Hello, I'm Mark Pearson. The U.S. economy grew more slowly at the end of last year than originally estimated, as consumers, businesses, and even government cut spending.
In a downward revision of previous estimates, the Commerce Department reported Friday that 4th quarter gross domestic product -- the broadest measure of economic activity -- increased at an annual pace of 2.8 percent. That's down from the initial estimate of 3.2 percent.
Consumer spending, which powers much of the U.S. economy, rose at an annualized rate of 4.1 percent, slightly below the initial estimate of 4.4 percent. Still, it was the best quarterly showing since 2006.
Spending by businesses increased at an annual clip of 2.8 percent in the October-December quarter... down from the initial government estimate of 3.2 percent.
But state and local governments, wrestling with gaping budget shortfalls, cut their spending by 2.4 percent... nearly three times as aggressive as the originally estimated.
And making good on campaign promises to reduce the federal deficit, Republicans in the U.S. House of Representatives approved $61 billion dollars in spending cuts late last week. Democrats, who control the SENATE, adamantly oppose the cuts, but only have a week to hammer out a compromise to avoid the first federal government shutdown since 1996.
Both parties have sought to preemptively blame the other if a shutdown does occur. Nevertheless, it seems likely that Congressional lumberjacks are about to swing the budgetary axe.
Lawmakers from the halls of Congress in Washington to the capitol dome in Madison, Wisconsin are all holding their collective breath this week. With tattered budgets at the state and federal level, many congressional leaders are searching for answers with a variety of spending cut proposals.
In Washington, Democrats and Republicans are hammering out differences over the federal budget. With current spending in the red, Republicans pushed through a quiet but controversial piece of legislation this past week. The bill includes drastically sliced domestic spending on everything from farm programs to the elimination of federal support for public broadcasting. But much of the measure was labeled dead on arrival by a host of Senate Democrats.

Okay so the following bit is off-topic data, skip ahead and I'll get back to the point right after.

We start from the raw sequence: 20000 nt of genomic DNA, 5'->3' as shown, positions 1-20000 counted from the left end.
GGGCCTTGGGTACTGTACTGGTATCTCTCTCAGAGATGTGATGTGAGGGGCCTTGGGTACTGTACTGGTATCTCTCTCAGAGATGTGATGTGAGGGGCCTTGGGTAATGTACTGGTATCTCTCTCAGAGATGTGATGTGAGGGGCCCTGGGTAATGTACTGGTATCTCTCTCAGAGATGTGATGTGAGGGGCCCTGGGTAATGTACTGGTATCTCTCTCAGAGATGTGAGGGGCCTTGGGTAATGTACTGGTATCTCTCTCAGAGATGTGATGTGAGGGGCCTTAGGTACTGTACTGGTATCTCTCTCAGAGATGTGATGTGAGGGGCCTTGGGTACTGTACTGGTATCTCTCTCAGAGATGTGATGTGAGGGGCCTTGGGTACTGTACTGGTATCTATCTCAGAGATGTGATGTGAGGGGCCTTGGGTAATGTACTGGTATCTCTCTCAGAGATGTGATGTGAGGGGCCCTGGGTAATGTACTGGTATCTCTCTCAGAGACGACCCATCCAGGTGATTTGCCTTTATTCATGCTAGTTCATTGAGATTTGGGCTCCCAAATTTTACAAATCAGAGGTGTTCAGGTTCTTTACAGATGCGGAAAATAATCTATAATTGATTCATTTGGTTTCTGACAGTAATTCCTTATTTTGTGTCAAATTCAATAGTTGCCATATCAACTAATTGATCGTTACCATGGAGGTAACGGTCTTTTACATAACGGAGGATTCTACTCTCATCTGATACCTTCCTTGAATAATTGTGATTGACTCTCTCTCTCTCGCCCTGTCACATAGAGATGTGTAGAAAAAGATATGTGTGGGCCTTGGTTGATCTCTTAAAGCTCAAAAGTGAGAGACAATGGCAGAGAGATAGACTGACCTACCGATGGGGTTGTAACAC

Republican proposed cuts to USDA include slashing $185 million from the Agricultural Research Service, $75 million from the Animal and Plant Health Inspection Service and $172.5 million from the Natural Resources Conservation Service.
President Obama released a separate $3.7 trillion budget, calling for cutbacks in farm program payments, wildfire management, and agricultural research earmarks.
If not remedied by early March, the budget dispute could lead to the first federal government shutdown since House Speaker Newt Gingrich and President Bill Clinton in the mid 90s.
Federal deficits are estimated to reach a record $1.5 trillion this coming fiscal year. Republicans won control of the House and gained Senate seats last fall on a promise of reducing spending and "reining in" government oversight and control.
As Congressional leaders scrambled for a compromise late this week, journalists and political prognosticators attempted to peg whether President Obama or Republican leadership would suffer a blowback from the floundering budget negotiations.
Many state budgets across the country are facing a similar fate as newly minted Governors strive to patch multi-billion dollar gaps between spending and revenue. In New Jersey, Republican Governor Chris Christie – a well known deficit hawk – said his philosophy of drastic spending cuts is gaining steam.
Gov. Chris Christie, R-New Jersey: "Today, they are standing up and saying, just as I did last March, the problems we have hidden for decades are evident for all to see. The day of reckoning has arrived.
In California, a new Democratic governor has proposed to cut the number and pay of all state employees. And in Wisconsin and Ohio, they have decided there can no longer be two classes of citizens, one that receives rich health and pension benefits, and all the rest, who are left to pay for them."
Governor Christie isn't the only one watching the trials and tribulations in Madison, Wisconsin this week. Wisconsin's governor, Scott Walker, has attracted national attention with legislation that would ban collective bargaining between public officials and state government and he argues – reduce costs to taxpayers. Walker, a first-term Republican, says the move is necessary to fill Wisconsin's more than $3 billion budget gap.
Gov. Scott Walker, R-Wisconsin: "The bill put forward isn't aimed at state workers and it certainly isn't a battle with Unions. If it was we would have eliminated collective bargaining completely. Or, we would have gone after the private sector unions, but we did not."